Rethinking adherence programmes
How digital technologies and behavioural science create adherence programmes that work at scale.
Developing drugs is only half the battle. With the pharma industry under increasing pressure to show real world outcomes, a new frontier has emerged beyond the prescription in the unchartered waters of human behaviour.
The pharma industry loses $637 billion each year worldwide due to patients failing to take medication and therapies as doctors prescribe, according to a 2016 Capgemini study. Failure to address the adherence problem has eroded drug company margins in the past, but getting patients to form the right habits continues to be a huge problem for the pharma industry.
But, as the health industry moves towards outcome-based payment models, firms using behavioural science and digital technologies to bolster adherence will be best place for future growth.
In the past, patient support programmes have proved too short, costly and complex. However, the combination of digital technologies and behavioural science can create programmes which lead to better medication adherence.
Physical nurse-led support programmes have been shown to help patients stick to drug therapies and related lifestyle changes, but the results are too often short term and limited. They tend to mitigate divergence from prescribed therapies rather than create a dramatic, permanent improvement. As many as 50% of patients are still failing to take their medication as advised over the long-term.
The second problem with patient support programmes is cost. And because they are so resource intensive to run, they are only viable to use in relatively few condition areas and cohorts of patients.
But a new approach, based on behavioural science principles combined with digital tools and cloud-based software, radically lowers the cost of PSPs, while also making them more effective and deliverable at scale. The technique represents a dramatic shift in how pharma companies can influence real world outcomes for patients.
To understand why, look at why patients fail to comply with prescribed therapies. It is easy to assume people are simply forgetful, and require regular reminders, but behavioural science tells us that people are ‘boundedly rational’; that is people often act against their own self-interest due to limitations of information, motivation, and cognitive abilities such as memory and attention.
In the health domain, these limitations can lead to biased decision-making and unhealthy patterns of behaviour. To break these cycles, designers of digital support programmes instill new habit-formation, in recognition that around 45% of our decisions in a given day are habitual.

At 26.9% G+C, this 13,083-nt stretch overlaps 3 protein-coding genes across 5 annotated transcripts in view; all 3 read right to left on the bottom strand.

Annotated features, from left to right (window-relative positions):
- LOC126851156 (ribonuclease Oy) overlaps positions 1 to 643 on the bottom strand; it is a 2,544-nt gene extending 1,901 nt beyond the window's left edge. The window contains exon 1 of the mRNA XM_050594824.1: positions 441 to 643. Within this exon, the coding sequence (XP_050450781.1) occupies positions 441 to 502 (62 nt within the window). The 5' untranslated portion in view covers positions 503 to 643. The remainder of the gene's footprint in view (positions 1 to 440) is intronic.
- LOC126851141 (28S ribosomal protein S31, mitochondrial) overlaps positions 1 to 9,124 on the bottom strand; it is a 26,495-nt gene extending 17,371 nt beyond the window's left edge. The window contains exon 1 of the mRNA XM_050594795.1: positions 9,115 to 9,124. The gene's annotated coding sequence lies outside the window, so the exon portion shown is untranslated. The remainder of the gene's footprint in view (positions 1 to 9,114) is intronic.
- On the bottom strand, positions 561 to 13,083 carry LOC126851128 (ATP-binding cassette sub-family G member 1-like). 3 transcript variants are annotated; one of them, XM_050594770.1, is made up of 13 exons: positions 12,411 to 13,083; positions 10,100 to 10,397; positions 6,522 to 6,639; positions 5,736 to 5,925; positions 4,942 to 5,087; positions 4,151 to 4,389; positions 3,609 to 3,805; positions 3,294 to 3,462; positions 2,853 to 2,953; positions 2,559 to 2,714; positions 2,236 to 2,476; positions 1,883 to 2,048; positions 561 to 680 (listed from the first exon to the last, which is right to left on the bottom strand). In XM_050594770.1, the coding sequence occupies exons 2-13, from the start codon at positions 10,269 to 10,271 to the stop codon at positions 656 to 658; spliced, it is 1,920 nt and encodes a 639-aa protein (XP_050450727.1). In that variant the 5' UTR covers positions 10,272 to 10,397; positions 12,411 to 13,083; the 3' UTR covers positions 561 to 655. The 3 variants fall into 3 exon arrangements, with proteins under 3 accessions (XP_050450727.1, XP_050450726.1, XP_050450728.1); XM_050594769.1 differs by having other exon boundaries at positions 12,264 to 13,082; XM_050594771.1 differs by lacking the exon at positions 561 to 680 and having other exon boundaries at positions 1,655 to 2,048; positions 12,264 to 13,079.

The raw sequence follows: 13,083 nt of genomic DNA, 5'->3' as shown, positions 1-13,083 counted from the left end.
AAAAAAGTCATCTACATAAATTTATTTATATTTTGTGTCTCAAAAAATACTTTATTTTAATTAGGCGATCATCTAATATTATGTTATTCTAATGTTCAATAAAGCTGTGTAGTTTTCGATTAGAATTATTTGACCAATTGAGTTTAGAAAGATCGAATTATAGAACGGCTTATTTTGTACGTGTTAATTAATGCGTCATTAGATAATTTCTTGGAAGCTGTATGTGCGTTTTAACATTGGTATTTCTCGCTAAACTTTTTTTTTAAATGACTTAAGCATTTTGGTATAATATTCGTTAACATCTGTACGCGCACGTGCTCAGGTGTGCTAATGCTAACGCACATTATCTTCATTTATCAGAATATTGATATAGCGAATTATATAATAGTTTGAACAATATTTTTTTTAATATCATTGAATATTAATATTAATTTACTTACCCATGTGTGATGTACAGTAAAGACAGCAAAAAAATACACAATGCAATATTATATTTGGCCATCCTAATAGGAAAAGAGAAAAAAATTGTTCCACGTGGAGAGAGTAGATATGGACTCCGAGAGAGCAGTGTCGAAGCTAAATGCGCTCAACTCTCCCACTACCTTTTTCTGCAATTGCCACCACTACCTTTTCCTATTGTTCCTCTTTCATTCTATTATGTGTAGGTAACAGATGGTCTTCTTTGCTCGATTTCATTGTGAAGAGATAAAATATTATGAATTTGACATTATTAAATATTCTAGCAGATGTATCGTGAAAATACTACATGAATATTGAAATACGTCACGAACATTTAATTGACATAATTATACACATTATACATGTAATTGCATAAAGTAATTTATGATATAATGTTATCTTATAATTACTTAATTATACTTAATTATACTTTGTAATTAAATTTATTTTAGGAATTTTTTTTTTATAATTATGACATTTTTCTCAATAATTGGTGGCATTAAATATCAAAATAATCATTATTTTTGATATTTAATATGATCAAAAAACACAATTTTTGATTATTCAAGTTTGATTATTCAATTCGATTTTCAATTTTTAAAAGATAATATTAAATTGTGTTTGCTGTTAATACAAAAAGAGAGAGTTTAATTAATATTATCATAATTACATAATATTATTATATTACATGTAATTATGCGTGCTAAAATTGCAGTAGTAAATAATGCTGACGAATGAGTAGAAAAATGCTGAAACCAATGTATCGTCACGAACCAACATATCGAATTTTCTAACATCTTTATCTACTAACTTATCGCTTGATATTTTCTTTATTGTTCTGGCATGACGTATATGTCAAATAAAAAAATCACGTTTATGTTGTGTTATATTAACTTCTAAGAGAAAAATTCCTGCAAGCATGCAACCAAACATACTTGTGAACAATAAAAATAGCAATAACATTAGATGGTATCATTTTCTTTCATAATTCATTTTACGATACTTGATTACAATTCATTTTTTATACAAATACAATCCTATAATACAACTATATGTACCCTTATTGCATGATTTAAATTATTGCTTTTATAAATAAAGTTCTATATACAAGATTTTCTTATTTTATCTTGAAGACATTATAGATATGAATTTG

Working with public sector health organisations in Northern Ireland, UK, S3 Connected Health showed a 98% care-plan adherence among patients suffering from diabetes and COPD. The telehealth service improved the motivation and ability of patients to self-manage their condition.
Armed with this understanding, we can exploit the following six strategies to use behavioural science to build patient support programmes that create healthy habits and medication adherence.
Create a stable and supportive environment
Though many people have the intention to eat a healthy diet, for example, very few succeed in actually doing so. Dedicating some time each day to preparing healthy meals, having fruits and vegetables readily available at home and work, as well as learning how to cook more healthily can help people stick to their intentions better.
Exploit existing routines or disruption
Patients’ day-to-day lives hold many opportunities to promote the formation of healthy habits and adherence to therapy regimes. For example, regimes can piggyback off existing routines, or exploit a natural life disruption, such as starting a new job.
Make it easy
Building new habits needs to be easy to start with. Any programme needs to eliminate friction, be broken down into easy chunks and appear not to be too much effort.
Develop cues and rewards
Exploiting cues in the environment is critical to establishing a new routine. Plans start to become embedded if patients specify both when and how they intend to act on them. Rewards are also important. They might be consciously created, such as committing to only watching a particular TV show while exercising, or more subconsciously, such as enjoying social interactions with friends at the gym.
Practise and repeat
For patient support programmes, it is important to create opportunities and occasions for the patient to practise the new behaviour early in the habit formation.
Build meaning and motivation
People often prefer not to embrace the idea that they are creatures of habit. They prefer to see all of their actions as the product of deliberate choices, conscious motives, and their preferences and goals. Building greater personalised meaning around a habit can help the patient to better identify with it. This is a powerful buffer against relapse.
About the author
Sean Gill is principal behavioural scientist at S3 Connected Health